The FDA and the Bush Administration finally came to terms with the fact that the American consumer needs to know, definitively, what is in the food products he or she buys. The result was the Nutrition Labeling and Education Act. "(This Act)
provides FDA with specific authority to require nutrition labeling of most foods regulated by the Agency; and to require that all nutrient content claims (i.e., 'high fiber', 'low fat', etc.) and health claims be consistent with agency regulations" ("Guide for Review" para. 1). The specific law passed in 1990 refers specifically to packaged foods. Therefore, restaurant foods, meats, poultry, and egg products were exempt.
However what the medical establishment, especially those involved in reducing illness and death due to heart disease, finds important in this law is that "requires the Food and Drug Administration to establish standards and definitions for food descriptors such as 'low,' 'lean,' 'lite,' 'reduced,' etc."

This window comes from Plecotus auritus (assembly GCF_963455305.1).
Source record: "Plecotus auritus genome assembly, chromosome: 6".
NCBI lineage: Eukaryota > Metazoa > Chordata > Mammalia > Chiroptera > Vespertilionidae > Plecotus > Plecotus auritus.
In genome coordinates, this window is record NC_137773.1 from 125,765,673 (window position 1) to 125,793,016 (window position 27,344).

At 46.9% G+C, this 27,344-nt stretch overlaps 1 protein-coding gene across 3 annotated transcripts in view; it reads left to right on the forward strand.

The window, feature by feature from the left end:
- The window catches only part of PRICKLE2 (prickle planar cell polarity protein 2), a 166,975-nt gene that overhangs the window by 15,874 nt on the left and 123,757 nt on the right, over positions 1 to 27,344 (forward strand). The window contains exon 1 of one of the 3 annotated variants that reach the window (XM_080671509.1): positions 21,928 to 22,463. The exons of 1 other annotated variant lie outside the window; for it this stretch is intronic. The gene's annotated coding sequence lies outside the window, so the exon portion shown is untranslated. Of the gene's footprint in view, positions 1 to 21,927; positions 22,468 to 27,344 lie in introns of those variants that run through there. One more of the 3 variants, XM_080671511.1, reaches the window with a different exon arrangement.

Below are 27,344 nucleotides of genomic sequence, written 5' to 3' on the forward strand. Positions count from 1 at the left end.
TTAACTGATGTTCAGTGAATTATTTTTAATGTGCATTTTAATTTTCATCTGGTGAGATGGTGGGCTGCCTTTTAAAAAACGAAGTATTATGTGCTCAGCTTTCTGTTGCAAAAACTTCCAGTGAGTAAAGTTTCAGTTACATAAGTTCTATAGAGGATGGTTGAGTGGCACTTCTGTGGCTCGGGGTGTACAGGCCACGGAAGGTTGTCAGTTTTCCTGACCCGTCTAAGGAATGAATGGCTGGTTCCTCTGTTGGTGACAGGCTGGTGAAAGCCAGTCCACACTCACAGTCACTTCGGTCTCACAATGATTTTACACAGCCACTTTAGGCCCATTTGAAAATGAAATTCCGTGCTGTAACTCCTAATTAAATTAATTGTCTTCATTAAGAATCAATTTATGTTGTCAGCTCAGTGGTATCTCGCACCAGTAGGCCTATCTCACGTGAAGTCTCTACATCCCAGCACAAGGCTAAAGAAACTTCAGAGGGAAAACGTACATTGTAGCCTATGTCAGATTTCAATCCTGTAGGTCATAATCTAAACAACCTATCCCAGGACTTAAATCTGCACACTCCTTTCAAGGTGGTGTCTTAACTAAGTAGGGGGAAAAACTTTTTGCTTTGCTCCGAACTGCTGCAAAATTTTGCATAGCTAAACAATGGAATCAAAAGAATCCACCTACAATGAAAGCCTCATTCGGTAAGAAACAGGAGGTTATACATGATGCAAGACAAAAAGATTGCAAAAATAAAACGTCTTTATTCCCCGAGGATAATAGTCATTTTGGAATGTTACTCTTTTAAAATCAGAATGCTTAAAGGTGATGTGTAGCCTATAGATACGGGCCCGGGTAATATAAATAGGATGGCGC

The importance of this labeling law goes beyond looking out for the consumers' health. It prevents deceptive marketing and therefore makes quite clear what products can be labeled as having reduced calories, fat, sugar, etc. In addition, this law now requires the manufacturer to label the serving sizes. Therefore, if a consumer reads X calories that calorie amount has to be broken down into servings, otherwise there may well be a misapprehension that the calorie is for the total contents of the package. It is vital to assess the impact of this 1990 law because, as will be demonstrated, consumer confidence in label accuracy was enhanced: "According to an FDA study, consumer confidence in health claims grew in the months following implementation of NLEA. Thirty-one percent of consumers contacted by phone in November 1995--17 months after implementation of NLEA--said they believed health claims were accurate, compared with 25 p